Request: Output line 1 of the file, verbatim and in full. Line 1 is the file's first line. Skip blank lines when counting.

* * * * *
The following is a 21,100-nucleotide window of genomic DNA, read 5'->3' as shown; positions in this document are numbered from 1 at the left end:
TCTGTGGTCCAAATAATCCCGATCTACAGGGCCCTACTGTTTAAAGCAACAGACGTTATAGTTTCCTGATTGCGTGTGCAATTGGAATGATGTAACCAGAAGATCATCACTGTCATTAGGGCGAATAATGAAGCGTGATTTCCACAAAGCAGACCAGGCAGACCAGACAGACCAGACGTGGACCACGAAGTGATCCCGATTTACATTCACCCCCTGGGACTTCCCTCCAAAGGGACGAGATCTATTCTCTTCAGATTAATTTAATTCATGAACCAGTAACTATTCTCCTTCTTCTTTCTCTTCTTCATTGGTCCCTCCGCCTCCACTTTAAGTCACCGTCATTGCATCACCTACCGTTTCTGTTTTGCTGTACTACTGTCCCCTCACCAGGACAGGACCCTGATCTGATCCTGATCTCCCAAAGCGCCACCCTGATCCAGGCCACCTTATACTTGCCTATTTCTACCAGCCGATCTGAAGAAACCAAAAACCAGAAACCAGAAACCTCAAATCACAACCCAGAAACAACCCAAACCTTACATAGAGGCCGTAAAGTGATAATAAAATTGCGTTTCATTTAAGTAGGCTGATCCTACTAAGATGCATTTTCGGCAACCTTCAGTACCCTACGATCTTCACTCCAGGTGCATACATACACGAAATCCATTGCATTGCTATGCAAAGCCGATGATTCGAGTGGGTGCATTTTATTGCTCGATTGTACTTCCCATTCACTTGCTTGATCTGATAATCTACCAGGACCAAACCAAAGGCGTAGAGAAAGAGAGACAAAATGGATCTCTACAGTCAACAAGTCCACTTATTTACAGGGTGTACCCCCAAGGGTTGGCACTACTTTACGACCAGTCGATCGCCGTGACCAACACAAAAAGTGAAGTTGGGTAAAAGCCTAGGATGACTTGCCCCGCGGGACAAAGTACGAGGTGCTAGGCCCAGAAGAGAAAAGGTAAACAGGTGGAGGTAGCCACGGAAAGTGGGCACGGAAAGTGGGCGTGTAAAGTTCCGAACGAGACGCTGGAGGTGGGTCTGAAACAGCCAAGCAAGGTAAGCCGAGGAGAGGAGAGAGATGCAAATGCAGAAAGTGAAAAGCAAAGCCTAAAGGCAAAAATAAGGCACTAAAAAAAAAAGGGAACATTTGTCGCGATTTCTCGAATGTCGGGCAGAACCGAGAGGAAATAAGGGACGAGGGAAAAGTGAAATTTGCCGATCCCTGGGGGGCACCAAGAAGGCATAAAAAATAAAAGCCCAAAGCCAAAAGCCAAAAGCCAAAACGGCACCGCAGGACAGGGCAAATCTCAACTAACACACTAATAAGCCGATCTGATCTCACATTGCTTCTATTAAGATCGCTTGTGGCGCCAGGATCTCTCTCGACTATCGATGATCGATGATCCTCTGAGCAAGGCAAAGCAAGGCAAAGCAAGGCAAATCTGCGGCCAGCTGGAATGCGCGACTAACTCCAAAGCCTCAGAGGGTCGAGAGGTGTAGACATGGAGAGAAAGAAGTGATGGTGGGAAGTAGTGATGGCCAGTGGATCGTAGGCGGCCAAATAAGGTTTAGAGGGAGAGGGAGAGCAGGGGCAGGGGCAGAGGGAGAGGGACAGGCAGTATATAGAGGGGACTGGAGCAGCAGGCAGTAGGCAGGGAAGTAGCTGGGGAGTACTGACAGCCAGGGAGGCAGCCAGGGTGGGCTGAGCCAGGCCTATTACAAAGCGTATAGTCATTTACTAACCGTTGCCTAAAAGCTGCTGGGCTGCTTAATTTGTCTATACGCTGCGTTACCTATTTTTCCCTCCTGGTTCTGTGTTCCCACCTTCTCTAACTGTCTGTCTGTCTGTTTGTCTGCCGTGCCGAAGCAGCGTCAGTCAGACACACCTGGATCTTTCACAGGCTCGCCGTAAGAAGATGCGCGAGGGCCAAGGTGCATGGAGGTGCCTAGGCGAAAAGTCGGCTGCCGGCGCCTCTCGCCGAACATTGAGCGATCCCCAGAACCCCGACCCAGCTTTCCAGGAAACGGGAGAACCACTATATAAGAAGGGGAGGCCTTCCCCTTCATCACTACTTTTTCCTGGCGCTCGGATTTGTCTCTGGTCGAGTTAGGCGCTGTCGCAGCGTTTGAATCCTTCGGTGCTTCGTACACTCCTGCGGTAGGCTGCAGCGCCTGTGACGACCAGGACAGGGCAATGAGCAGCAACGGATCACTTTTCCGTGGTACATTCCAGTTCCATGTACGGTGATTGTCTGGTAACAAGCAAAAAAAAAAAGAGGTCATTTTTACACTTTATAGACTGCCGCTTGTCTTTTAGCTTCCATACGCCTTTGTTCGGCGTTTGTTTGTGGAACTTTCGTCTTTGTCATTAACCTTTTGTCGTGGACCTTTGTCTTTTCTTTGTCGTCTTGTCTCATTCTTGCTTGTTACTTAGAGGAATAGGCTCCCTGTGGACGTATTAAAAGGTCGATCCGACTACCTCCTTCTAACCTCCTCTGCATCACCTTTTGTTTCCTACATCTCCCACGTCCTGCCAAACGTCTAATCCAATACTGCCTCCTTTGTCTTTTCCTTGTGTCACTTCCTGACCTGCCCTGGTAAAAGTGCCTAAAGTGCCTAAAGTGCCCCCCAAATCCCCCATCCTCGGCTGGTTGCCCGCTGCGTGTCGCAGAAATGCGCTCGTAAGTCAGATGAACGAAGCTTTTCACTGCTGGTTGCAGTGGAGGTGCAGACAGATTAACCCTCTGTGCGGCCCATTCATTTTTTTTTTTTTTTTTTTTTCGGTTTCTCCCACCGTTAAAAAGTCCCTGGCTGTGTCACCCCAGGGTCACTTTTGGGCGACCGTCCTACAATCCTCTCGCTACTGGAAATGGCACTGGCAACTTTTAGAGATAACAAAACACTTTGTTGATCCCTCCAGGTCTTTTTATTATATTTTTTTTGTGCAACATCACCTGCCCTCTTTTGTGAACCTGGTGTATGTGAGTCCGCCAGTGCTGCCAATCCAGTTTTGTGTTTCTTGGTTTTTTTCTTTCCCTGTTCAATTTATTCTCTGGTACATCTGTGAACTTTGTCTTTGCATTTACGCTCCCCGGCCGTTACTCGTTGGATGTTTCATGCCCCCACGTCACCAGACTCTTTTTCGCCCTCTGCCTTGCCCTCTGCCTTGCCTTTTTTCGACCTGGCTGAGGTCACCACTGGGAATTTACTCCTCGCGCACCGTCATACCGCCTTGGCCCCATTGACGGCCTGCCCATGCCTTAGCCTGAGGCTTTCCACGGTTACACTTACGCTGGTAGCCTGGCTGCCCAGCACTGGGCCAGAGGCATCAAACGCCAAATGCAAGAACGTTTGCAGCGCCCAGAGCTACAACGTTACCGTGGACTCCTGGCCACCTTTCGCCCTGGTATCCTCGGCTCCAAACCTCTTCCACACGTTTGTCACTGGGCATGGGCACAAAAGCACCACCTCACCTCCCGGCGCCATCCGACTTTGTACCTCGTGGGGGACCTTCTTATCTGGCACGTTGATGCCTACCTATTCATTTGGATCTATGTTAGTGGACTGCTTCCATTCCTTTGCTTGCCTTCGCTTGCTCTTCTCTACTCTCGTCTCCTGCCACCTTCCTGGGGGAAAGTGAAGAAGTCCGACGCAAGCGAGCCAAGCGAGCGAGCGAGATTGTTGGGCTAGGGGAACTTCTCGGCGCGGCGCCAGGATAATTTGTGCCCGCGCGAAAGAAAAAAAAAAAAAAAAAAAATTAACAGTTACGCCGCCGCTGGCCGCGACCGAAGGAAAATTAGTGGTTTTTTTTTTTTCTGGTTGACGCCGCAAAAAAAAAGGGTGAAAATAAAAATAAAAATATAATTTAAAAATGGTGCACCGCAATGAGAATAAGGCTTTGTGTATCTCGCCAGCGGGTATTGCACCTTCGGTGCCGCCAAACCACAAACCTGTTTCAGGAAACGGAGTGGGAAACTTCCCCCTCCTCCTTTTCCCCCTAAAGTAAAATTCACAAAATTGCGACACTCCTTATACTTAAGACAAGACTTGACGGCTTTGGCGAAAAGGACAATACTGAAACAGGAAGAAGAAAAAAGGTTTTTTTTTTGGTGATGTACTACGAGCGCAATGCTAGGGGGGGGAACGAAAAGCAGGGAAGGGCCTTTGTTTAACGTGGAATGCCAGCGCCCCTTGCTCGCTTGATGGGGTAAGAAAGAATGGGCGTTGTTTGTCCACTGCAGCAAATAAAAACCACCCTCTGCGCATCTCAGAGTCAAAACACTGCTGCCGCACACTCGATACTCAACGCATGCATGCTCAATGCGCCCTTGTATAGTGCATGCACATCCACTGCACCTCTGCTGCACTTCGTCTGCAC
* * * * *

The following is a 21,100-nucleotide window of genomic DNA, read 5'->3' as shown; positions in this document are numbered from 1 at the left end: